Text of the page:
Member Profile

Collectives, Federations, Networks of Female, Trans and Male Sex Workers

Jwala Shakti Samuh (JSS), Jharkhand

JSS is a newly formed sex workers’ collective representing women from Ranchi, Gumla, Palamu, Dumka and Khunti in Jharkhand. The JSS works to address the concerns of street- as well as home-based sex workers in these areas.

Karnataka Sex Workers Union (KSWU)

Karnataka Sex Workers Union (KSWU) KSWU is a trade union of 2300 female, male and transgender sex workers in Karnataka established in 2006. Its members are from Bangalore Rural, Bangalore Urban, Ramnagar, Tumkur, Hassan, Belgaum and Chikaballapuar districts. KSWU is working to access human, civil and labour rights for sex workers and is also campaigning for the decriminalisation of sex work. The KSWU is affiliated to the New Trade Union Initiative (NTUI) a National federation of independent trade unions in India.

Kerala Network of Sex Workers (KNSW), Kerala

Kerala Network of Sex Workers (KNSW) KNSW was formed in 2015, as an outcome of movement-building among several sex workers’ organisations in the state. It received extensive support from WINS, Tirupathi to strengthen its collectivisations process through 2016. At present KNSW has a presence in six districts: Thrissur, Kozhikode, Malappuram, Kottayam, Ernakulam and Pattanamthitta, with its Secretariat at Thrissur. KNSW develops community leadership to enable sex workers to re-emerge as leaders to take forward the process of movement building. KNSW aims to build a training resource team within the network, in order to train their peers in their respective districts.

Me and My World, Andhra Pradesh

Me and My World is a network of organisations of female sex workers and people of diverse sexualities, working in Andhra Pradesh and Telangana. The thrust of the network is building the agency of female sex workers so that their collectives function in a democratic manner. Member organisations fight for the decriminalisation of sex work and are opposed to the conflation of sex work and trafficking. Me and My World is focused on countering violence faced in sex workers daily life and restores their basic civil and political rights. The network actively forges alliances with diverse social movements, in order to put up a unified struggle to build an inclusive and progressive society.

Mitra, Maharashtra

Mitra is a collective of children of sex workers in Nippani. SANGRAM runs the MITRA hostel and provides supplementary education classes to resident children. They also work with adult children of sex workers, building capacity to support VAMP. While the work with children of sex workers began around 2000, the MITRA collective formally emerged in 2009.

Muskan, Maharashtra

Muskan, Maharashtra Muskan is a collective of men who have sex with men and transgender sex workers. Muskan, which means ‘smile’, emerged in 2000. The collective works towards the goal of removal of social inequality through community-led strategies. Outreach to community members who identify or dress as feminine, masculine or jogappa, by the members from MUSKAN who identify/dress the same has been effective in reaching more people and building a collective strength.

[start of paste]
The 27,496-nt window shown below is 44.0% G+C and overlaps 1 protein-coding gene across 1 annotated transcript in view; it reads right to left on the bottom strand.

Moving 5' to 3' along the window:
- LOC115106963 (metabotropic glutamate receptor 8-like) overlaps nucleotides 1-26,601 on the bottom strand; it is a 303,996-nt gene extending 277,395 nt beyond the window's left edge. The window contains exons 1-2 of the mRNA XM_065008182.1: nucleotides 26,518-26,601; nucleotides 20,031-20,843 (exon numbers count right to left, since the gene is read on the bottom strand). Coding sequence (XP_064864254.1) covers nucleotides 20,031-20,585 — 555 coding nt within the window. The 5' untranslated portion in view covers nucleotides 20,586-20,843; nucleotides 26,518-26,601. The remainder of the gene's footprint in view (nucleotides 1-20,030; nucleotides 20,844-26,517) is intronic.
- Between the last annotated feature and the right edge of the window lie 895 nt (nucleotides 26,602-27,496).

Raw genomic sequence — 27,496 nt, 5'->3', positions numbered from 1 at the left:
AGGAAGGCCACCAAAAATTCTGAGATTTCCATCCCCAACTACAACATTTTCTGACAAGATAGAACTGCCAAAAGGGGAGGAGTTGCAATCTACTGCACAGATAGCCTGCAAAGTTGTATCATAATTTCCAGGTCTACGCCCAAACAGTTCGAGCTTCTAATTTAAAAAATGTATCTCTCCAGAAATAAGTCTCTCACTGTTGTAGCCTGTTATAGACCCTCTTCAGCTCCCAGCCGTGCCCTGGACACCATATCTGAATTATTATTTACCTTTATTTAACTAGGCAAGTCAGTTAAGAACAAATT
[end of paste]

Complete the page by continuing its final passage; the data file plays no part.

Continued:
Nirangal Federation, Tamil Nadu

Nirangal, registered in 2012, works on gender and sexuality rights and the welfare all marginalised communities like women, children and Dalits, with a long-term vision of a society where well-being, happiness, and justice for gender and sexuality minorities and sex workers is not an exception but the norm. This vision includes an India where non-heteronormative sexualities and sex work are not only decriminalised but are actively protected; where there is increased respect for and acceptance of genders and sexualities that go beyond binary gender and heterosexual norms; where queer women, men, transpersons, and sex workers can live without fear of persecution; where the modes of seeking redress, accessing help, and obtaining justice are readily available, easy and efficient.

Saheli Sangh, Pune, Maharashtra

Saheli HIV Aids Karyakarta Sangh Saheli HIV/AIDS Karyakarta Sangh is a community-based organisation and sex workers’ collective established in 1998 in Pune. As the only sex workers’ collective in Pune, Saheli’s mission is to empower women in sex work through collectivisation and to provide health-care support and social services. It also aims to change societal attitudes towards individuals in sex work. Annually, Saheli reaches out to approximately 2000 brothel-based sex workers and around 200 street-based sex workers.

Stree Sanghatan, Chota Udaipur

Stree Sanghatan is a registered community based group comprising of female sex workers in Baroda and Chattaudepur. The Sanghatan works with 400 sex workers, home-based and working through lodges and until recently with street-based workers. The Sanghatan is active in situations of crisis, intervening in family discords and ensuring the education of children and providing support to access government benefits and property rights.

Uttara Karnataka Mahila Okkuta (UKMO), Karnataka

Saheli HIV Aids Karyakarta Sangh UKMO, formed in the year 2010 with its headquarters in Bangalore, works with women in sex work, other marginalised women and their children, promoting their psychological, social, political, economic and cultural rights. Organisations from Gadag, Haveri, Koppal, Raichur and Uttara Kannada are members of the Okkuta. The organisation supports its member organisations to work with the communities in the districts; conduct advocacy with other stakeholders such as government departments. NGOs and donors; and conscientises and empowers community members to address self stigma and discrimination.

Vadamalar Federation, Tamil Nadu

Vadamalar Federation based in Madurai comprises CBOs of Theni, Thiruvanmalai, Nagercoil, Chemanvillai, Tirunelveli, Tenkasi, Pudukkottai, Madurai and Karungalakudi. The Federation actively advocates on issues pertaining to human rights, and laws that influence the life and livelihood of sex workers. The Federation has trained a cadre of counsellors who provide emotional support to sex workers, partners and family members. The Federation also promotes awareness about social protection schemes and protection for the girl children of sex workers through educational support and hostel facilities for the children.